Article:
Recalling a conversation I had early in my life, it was a simple question asked by a colleague. I was sharing my news of being HIV positive and he appeared to have sympathy to my story. I wasn’t looking for it but nonetheless it was offered. Unfamiliar speaking to someone HIV he then asked me a question that made me winch, “Was I going to die?” Again I knew he wasn’t coming from a place of malicious intent but unknowingly to him he brought forth in me an uncomfortable state. It was an ’ouch’ moment. A statement that was inappropriate based on the sensitivity of the subject-me, and my current situation-my status. But again, not knowing- him, he asked an inappropriate question.


It seems like a no-win situation if people who don’t know about HIV, are unable to ask questions based on the perceived insensitivity. How can people not offend or place one in a box? It’s a tricky question as like my friend, it’s not their intent. They just don’t have the understanding that there are certain sayings that should be avoided to not invoke an ’ouch’ moment.

To help bridge the dialogue I’ll point out certain remarks which can cause an ’ouch.  Not everyone will agree with the list as we all have different level of tolerance. Not to mention the overly politically correctness of said statements and how some may feel a backbone is needed. In my defense as a man who has lived with HIV for twenty something years, my ’ouches’ are less painful but for someone newly diagnosed, they may have yet to build a resilience to such questions.

So I present my ’ouches’

1.       Are you going to die?

We’re all going to die, so my immediate response would be yes. In relation to HIV the answer is no. This question establishes a connection between death and one’s status which today is not the case anymore. This stigma belief has been attached to the HIV since its birth when men were literally dying. Yet unlike previous years medical treatment has advanced greatly and the numbers of death from HIV has decreased. Someone with HIV today is more likely to get hit by a bus than die from the disease.

2.       Who gave it to you

For me this is ’none of your business’ question. It resonates with gossip as any information I provide won’t help me with the support system I need. It also makes a person relieve that moment that some may want to forget. Also there may be a perception that judgment will be placed and questions will be raised about a person sexual practice. For those who haven’t come out, the question is especially terrifying and may prevent them from seeking additional health services. The only one who may ask this question in a different way is a doctor as he/she is asking to determine a course of treatment for you based on your sexual history.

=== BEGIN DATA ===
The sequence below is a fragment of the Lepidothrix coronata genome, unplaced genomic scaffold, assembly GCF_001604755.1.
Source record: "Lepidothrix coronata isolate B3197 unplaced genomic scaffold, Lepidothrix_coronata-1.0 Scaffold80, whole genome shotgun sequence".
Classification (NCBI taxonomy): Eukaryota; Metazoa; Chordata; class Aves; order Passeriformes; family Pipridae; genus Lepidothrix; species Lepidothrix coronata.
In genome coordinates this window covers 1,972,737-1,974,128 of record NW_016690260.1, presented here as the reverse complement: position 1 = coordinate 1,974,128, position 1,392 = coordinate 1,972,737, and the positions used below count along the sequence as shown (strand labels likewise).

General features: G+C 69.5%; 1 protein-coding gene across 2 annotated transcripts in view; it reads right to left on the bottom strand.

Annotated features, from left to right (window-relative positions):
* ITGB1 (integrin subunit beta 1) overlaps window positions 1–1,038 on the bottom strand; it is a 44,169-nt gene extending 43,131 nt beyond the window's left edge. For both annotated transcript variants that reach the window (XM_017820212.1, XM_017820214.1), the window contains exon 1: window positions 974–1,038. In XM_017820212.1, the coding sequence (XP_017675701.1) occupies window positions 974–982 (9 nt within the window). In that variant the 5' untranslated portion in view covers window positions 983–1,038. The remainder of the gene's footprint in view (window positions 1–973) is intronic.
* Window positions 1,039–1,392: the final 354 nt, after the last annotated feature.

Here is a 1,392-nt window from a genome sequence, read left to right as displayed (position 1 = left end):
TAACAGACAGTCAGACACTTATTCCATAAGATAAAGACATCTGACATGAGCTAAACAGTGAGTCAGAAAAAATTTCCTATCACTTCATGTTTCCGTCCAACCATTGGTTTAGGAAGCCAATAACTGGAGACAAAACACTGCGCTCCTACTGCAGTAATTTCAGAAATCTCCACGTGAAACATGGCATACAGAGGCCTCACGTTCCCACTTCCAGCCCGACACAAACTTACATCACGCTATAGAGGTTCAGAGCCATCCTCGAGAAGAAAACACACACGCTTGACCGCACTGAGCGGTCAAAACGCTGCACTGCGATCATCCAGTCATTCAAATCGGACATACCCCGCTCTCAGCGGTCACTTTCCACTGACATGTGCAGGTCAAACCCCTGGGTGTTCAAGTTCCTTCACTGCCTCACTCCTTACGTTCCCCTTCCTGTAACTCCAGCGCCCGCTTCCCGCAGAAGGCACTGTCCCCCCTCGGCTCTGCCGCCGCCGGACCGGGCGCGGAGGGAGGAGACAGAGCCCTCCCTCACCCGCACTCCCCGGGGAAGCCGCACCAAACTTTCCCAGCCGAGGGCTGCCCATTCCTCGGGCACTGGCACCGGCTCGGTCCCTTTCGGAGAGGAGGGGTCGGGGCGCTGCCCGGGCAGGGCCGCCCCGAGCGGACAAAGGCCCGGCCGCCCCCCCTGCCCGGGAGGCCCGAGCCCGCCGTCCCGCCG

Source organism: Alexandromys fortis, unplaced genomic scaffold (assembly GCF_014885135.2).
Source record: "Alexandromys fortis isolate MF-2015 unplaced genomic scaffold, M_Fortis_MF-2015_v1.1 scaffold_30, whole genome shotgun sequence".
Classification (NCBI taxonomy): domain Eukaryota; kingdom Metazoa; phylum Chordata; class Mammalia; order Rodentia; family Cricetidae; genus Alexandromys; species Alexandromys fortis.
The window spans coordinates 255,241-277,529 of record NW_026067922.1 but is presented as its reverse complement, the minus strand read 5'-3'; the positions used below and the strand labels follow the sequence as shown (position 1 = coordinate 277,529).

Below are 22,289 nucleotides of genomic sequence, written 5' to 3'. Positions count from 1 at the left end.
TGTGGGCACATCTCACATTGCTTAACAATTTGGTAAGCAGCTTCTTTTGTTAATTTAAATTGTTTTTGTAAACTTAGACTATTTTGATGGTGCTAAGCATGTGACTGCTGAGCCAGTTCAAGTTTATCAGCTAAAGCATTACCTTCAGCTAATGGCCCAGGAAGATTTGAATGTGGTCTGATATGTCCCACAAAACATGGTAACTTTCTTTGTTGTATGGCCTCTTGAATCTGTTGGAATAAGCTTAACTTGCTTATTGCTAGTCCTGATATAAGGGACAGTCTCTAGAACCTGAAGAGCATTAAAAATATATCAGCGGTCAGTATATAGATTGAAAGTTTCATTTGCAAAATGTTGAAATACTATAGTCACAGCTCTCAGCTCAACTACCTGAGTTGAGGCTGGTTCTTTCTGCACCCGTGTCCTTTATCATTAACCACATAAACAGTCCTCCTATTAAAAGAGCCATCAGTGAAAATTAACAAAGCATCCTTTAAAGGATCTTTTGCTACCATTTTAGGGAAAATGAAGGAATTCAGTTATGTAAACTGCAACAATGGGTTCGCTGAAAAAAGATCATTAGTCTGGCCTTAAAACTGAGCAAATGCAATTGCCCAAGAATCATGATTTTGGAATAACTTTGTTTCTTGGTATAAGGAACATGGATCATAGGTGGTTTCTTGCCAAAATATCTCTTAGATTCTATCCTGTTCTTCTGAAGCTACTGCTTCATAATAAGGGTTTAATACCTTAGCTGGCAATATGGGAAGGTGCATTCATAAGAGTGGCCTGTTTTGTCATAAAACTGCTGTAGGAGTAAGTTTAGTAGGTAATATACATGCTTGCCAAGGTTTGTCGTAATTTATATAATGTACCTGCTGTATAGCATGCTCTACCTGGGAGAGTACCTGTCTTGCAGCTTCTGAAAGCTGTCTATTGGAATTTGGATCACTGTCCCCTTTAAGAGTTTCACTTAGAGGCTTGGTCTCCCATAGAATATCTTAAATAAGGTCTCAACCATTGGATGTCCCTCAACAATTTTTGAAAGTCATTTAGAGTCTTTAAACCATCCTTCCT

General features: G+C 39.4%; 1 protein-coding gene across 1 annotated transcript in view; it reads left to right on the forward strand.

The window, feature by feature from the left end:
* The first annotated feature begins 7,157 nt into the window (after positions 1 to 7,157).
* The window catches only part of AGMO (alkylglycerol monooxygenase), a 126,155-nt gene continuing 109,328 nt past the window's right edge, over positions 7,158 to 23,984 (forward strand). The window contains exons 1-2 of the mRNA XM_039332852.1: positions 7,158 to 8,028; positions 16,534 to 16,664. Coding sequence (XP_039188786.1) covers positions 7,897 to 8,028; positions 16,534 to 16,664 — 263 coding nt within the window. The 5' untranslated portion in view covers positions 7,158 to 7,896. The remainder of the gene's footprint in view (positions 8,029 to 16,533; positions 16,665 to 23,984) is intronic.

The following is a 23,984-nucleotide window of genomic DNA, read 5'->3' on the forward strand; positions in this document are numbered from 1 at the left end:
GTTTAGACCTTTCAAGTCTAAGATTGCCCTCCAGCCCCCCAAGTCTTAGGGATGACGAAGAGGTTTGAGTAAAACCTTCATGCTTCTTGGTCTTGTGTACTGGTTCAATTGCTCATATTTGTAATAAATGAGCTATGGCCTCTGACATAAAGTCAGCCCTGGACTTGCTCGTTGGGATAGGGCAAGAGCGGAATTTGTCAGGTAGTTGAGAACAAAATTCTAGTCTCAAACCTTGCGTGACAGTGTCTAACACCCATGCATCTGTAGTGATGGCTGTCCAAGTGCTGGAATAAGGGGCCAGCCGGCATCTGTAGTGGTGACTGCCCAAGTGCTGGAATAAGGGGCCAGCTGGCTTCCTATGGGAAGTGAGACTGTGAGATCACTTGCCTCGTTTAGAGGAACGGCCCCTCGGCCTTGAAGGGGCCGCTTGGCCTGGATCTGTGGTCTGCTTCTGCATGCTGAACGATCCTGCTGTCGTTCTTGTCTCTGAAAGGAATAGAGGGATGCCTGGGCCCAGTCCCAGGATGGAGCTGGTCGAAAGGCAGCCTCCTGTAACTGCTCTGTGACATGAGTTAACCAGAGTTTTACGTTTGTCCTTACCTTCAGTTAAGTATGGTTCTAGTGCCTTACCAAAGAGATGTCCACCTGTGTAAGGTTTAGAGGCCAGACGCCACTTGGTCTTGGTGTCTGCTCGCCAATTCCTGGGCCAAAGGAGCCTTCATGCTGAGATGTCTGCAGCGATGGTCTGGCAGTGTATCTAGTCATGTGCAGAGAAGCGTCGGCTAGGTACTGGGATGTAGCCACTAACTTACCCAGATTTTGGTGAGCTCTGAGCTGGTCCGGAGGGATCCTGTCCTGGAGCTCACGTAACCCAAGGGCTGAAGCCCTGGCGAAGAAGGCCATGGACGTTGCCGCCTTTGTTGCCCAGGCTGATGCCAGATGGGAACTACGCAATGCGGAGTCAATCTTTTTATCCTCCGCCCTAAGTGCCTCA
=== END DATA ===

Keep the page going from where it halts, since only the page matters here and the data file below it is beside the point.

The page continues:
Are you clean?                                                


This is a question not asking about the condition of your house or whether you’ve taken a bath lately. This is another way to ask whether you’re HIV positive. You’ll most likely be asked this on online hook up sites. There are various campaigns which points out the detrimental aspects of this term and the stigmatizing aspects of this phrase. Immediately one relates the opposite of clean is dirty and by asking, if the answer is yes the assumption is that the person is dirty, unworthy, damaged goods. Asking someone their status before sex is smart, for everyone, not just those HIV negative. Yet to use this particular phrase is troublesome.

 Are you undetectable?

This is a fairly new question usually by those who have a desire to engage in unsafe sex. Unfortunately this term has created a subgroup within a group. The intent to have sex with you is not based solely on you as a person but on a set of numbers provided to you by the doctor. There are recent studies that show if someone is undetectable and regularly follow their regimen the risk on HIV exposure is small, yet there is still a chance. Also for those who aren’t undetectable for any reason they can still use safe sex methods and not be disqualified. The worrisome nature of this question also provides the impression HIV is the only concern and not any other STD’s which should also be in the dialogue.

 You don’t look like you have HIV

This is more a statement than a question and I still laugh when people share this with me after all these years. I always feel it’s someone’s way of giving me a compliment. It’s unfortunate that after all these years there are those who insist that one can look at a another person and know whether or not they’re HIV positive. This has existed since the early days of HIV when people developed gaunt features and visible sores, but that is no longer the case. HIV does not have a look, smell or feel. You can be muscular or thin as a rail, rich or poor, any race or gender and still have HIV. So sharing this statement is also sharing that you don’t have full knowledge about HIV.

 Are you infected? 


This is my own ’ouch’ statement and may not exist on anyone else list. The word just doesn’t bring forth to me a positive image. The word itself has such a similarity with words like contaminate, ruin and blight. To me it builds on the stigma that having HIV makes one less of an individual. In my writings I tend to use ’exposed’ when describing a person’s status. It doesn’t seem to have such a negative image that the word infected creates. But again this is just my own feeling.

What are your ’ouch’ moments or am I and others being to overly sensitive. Share and discuss how we can move past the ’ouchiness’ of HIV